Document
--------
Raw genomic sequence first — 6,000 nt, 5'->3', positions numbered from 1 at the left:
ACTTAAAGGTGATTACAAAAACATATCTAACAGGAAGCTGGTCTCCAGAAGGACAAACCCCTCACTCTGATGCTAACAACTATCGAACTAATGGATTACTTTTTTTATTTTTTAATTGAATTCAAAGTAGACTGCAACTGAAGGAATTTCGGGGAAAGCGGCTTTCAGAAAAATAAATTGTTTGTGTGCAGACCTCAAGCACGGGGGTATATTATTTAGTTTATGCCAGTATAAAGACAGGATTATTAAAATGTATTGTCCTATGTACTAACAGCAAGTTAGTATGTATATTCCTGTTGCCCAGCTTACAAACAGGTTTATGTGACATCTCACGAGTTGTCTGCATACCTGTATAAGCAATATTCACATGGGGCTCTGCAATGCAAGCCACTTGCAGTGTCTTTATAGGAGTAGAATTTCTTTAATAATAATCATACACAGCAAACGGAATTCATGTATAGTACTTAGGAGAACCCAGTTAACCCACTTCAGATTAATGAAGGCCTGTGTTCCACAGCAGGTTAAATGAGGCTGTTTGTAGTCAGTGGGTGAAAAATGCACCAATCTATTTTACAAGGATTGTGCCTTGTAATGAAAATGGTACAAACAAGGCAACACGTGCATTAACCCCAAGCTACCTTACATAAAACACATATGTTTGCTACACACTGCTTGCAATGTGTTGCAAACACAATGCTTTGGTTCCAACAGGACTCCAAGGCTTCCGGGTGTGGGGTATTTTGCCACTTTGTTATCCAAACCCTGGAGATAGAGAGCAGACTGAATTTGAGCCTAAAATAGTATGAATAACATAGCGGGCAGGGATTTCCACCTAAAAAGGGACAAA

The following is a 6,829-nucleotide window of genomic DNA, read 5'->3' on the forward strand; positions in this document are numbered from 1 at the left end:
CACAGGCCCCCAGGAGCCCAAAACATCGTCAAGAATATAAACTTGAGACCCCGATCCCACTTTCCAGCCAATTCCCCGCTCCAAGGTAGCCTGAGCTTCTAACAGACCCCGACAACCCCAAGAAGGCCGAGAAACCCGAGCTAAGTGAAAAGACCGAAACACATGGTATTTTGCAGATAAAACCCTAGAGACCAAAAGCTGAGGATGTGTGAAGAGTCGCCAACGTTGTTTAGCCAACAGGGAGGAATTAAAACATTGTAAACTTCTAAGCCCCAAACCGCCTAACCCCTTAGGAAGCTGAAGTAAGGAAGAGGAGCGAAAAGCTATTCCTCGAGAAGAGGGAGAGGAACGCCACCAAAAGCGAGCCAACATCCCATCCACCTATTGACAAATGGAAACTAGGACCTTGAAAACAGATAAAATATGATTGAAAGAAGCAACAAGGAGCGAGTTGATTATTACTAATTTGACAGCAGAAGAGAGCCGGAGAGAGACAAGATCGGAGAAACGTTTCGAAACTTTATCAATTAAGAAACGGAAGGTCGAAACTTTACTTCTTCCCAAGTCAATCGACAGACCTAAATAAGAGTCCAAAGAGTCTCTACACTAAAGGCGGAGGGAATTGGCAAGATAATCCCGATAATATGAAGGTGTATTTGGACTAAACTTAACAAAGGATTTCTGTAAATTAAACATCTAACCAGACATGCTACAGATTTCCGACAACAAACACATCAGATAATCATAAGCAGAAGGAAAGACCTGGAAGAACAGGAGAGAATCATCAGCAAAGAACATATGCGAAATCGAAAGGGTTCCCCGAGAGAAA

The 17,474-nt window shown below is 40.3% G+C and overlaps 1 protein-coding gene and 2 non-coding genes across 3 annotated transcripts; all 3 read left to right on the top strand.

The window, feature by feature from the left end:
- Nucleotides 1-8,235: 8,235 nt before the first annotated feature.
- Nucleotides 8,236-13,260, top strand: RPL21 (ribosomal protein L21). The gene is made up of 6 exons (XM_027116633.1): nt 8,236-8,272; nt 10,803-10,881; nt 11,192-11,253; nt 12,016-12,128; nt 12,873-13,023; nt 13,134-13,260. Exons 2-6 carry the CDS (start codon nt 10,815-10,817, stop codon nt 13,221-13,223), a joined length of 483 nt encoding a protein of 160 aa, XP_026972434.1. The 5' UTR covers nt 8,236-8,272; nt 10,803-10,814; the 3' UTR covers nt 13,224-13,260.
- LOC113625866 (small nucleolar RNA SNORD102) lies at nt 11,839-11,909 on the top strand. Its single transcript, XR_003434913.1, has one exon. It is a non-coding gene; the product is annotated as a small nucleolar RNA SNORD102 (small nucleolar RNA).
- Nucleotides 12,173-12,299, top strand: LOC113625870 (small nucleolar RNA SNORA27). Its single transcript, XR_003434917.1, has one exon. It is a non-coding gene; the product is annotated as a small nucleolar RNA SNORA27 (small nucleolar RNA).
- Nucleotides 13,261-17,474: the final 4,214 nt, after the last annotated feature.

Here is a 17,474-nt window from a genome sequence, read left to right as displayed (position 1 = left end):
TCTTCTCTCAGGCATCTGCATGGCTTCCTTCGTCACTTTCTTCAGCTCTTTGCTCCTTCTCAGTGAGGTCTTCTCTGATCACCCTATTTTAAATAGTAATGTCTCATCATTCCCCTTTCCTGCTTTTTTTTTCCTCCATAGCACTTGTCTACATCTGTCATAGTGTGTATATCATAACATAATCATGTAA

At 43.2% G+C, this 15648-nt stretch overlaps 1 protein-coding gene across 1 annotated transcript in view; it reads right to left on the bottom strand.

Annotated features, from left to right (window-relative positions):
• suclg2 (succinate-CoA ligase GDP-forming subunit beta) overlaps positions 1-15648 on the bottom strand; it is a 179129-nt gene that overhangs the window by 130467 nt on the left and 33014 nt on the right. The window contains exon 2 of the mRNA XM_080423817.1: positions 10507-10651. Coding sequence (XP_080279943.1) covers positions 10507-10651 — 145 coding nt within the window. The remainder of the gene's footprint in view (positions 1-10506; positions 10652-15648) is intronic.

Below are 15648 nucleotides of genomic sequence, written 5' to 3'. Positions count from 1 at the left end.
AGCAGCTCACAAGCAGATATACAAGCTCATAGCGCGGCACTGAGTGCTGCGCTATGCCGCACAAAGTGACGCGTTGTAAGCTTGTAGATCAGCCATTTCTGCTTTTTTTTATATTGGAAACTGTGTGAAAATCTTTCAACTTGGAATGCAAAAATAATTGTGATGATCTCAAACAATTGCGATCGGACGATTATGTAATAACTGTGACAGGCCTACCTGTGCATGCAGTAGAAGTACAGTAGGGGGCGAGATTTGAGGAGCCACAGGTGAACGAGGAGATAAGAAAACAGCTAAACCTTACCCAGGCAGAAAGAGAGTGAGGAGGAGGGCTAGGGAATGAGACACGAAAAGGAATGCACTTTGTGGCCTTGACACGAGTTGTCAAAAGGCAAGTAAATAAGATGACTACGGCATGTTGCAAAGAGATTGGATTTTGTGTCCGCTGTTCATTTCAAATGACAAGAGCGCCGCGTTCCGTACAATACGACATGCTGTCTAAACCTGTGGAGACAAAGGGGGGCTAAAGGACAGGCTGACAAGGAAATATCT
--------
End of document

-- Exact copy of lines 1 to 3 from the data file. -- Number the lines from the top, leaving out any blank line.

Raw genomic sequence first — 6,000 nt, 5'->3', positions numbered from 1 at the left:
ACTTAAAGGTGATTACAAAAACATATCTAACAGGAAGCTGGTCTCCAGAAGGACAAACCCCTCACTCTGATGCTAACAACTATCGAACTAATGGATTACTTTTTTTATTTTTTAATTGAATTCAAAGTAGACTGCAACTGAAGGAATTTCGGGGAAAGCGGCTTTCAGAAAAATAAATTGTTTGTGTGCAGACCTCAAGCACGGGGGTATATTATTTAGTTTATGCCAGTATAAAGACAGGATTATTAAAATGTATTGTCCTATGTACTAACAGCAAGTTAGTATGTATATTCCTGTTGCCCAGCTTACAAACAGGTTTATGTGACATCTCACGAGTTGTCTGCATACCTGTATAAGCAATATTCACATGGGGCTCTGCAATGCAAGCCACTTGCAGTGTCTTTATAGGAGTAGAATTTCTTTAATAATAATCATACACAGCAAACGGAATTCATGTATAGTACTTAGGAGAACCCAGTTAACCCACTTCAGATTAATGAAGGCCTGTGTTCCACAGCAGGTTAAATGAGGCTGTTTGTAGTCAGTGGGTGAAAAATGCACCAATCTATTTTACAAGGATTGTGCCTTGTAATGAAAATGGTACAAACAAGGCAACACGTGCATTAACCCCAAGCTACCTTACATAAAACACATATGTTTGCTACACACTGCTTGCAATGTGTTGCAAACACAATGCTTTGGTTCCAACAGGACTCCAAGGCTTCCGGGTGTGGGGTATTTTGCCACTTTGTTATCCAAACCCTGGAGATAGAGAGCAGACTGAATTTGAGCCTAAAATAGTATGAATAACATAGCGGGCAGGGATTTCCACCTAAAAAGGGACAAA

The following is a 6,829-nucleotide window of genomic DNA, read 5'->3' on the forward strand; positions in this document are numbered from 1 at the left end: